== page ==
Next health technology assessment (HTA) bodies look how well the effect and safety have been proven, what the value is to the patient, what the side effects are and how this compares to the price that industry is asking. Often HTA assessment is done for several countries combined. Finally the national health care authority of each state negotiates with industry about the price and decide about allowance on the market and conditions for reimbursement at the national level. Besides the HTA assessment also the national healthcare budget plays a role here, which is both an economic and a political issue. Some of the wealthier states still spend relatively little on healthcare. A government can decide to prioritize care for rare diseases. Budgets and policies may change with each new government. Some people argue that rare disease therapies are very expensive, while some are indeed, most are not overly expensive. Because of the small number of patients the total costs amount to only 3-5 % of the total healthcare budget. Recently costs have received renewed attention because research into rare diseases also gives us therapies for common diseases, some of these innovative therapies are expensive which is a budget issue.
The EU is supposed to function as a single market. But for medications this does not hold true. The reality is that we deal with some medium sized markets like France and Germany and over 20 small markets. This leads to higher prices and inequality within Europe when it comes to access. A real single market would seem the best way forward. If the EU could go to the negotiating table as one, representing perhaps hundreds or thousands of patients per rare diagnosis – it would be in a stronger position to negotiate a good deal with industry. EU wide transparency is easier for investors and pharma too, instead of negotiating 28 times about (ultra) small numbers of patients and dealing with many different HTA bodies. It would undoubtedly boost investment and therapy development. United the EU could also try to tackle some issues like industries trying to make huge profits with repurposing existing medications or massive increases in price once a drug has been proven effective.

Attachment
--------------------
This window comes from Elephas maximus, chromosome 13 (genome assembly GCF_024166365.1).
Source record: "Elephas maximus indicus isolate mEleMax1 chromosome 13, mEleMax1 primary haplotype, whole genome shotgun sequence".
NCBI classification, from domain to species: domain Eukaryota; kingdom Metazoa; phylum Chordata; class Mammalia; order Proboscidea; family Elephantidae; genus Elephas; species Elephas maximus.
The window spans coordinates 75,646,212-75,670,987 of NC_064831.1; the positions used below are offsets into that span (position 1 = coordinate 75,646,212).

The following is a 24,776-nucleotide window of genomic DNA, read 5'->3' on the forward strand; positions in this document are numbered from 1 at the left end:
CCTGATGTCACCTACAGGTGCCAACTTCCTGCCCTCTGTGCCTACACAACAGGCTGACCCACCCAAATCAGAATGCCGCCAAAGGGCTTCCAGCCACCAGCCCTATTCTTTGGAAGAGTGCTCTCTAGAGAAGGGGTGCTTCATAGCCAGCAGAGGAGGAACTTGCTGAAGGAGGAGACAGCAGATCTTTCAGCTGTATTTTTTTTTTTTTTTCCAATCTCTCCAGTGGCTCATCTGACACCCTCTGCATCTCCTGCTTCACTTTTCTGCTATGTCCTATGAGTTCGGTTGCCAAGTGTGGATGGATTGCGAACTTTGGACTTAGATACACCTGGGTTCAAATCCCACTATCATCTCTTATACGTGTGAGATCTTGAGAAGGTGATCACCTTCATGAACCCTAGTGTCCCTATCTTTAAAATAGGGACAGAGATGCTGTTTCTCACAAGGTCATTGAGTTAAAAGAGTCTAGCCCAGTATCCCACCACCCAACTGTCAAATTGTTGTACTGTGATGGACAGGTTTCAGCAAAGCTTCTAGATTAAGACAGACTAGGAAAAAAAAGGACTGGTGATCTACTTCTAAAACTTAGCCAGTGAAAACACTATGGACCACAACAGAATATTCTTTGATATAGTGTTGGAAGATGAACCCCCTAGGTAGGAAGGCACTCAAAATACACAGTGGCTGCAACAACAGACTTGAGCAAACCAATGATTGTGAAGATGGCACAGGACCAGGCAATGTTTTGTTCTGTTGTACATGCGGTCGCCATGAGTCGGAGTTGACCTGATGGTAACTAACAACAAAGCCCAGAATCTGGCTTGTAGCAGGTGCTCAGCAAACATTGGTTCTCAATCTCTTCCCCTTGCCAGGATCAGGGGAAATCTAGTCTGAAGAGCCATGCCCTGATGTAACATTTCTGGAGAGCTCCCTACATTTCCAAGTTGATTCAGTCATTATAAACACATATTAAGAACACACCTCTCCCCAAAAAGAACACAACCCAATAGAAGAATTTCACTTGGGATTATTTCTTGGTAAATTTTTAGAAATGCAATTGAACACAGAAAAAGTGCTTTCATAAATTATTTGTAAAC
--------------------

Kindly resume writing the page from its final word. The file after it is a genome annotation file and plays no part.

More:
In order to harmonize policies in Europe however, countries have to be prepared to give up some control over their budgets and policies, and it also demands economic solidarity between EU members. Patients with a rare disease have an equal right to care and new therapies. This point has been made at the EU level but it has not been translated into policy enough yet. If we adhere to this ethical standard it follows that we should be prepared to invest in rare disease therapies until the same level of care has been achieved as for more common conditions. Patient outcomes and all aspects of value should be taken into account when deciding about acceptable price levels. If we apply less strict rules for proof of effectiveness (not safety) at the point of market authorization that will speed up availability too. This can be done if the EU sets aside some money for evaluation of the effect at a later stage. As OIFE we can advocate for a fairer, more transparent sustainable system, encourage a Europe wide y, further cooperation between the national healthcare systems, challenge misconceptions about orphan drugs, support EURORDIS and take part as patient experts at as many levels of the process as possible.
Taco van Welzenis, OIFE Honorary Member
You can see a recording of the whole conference here: https://www.eurordis.org/live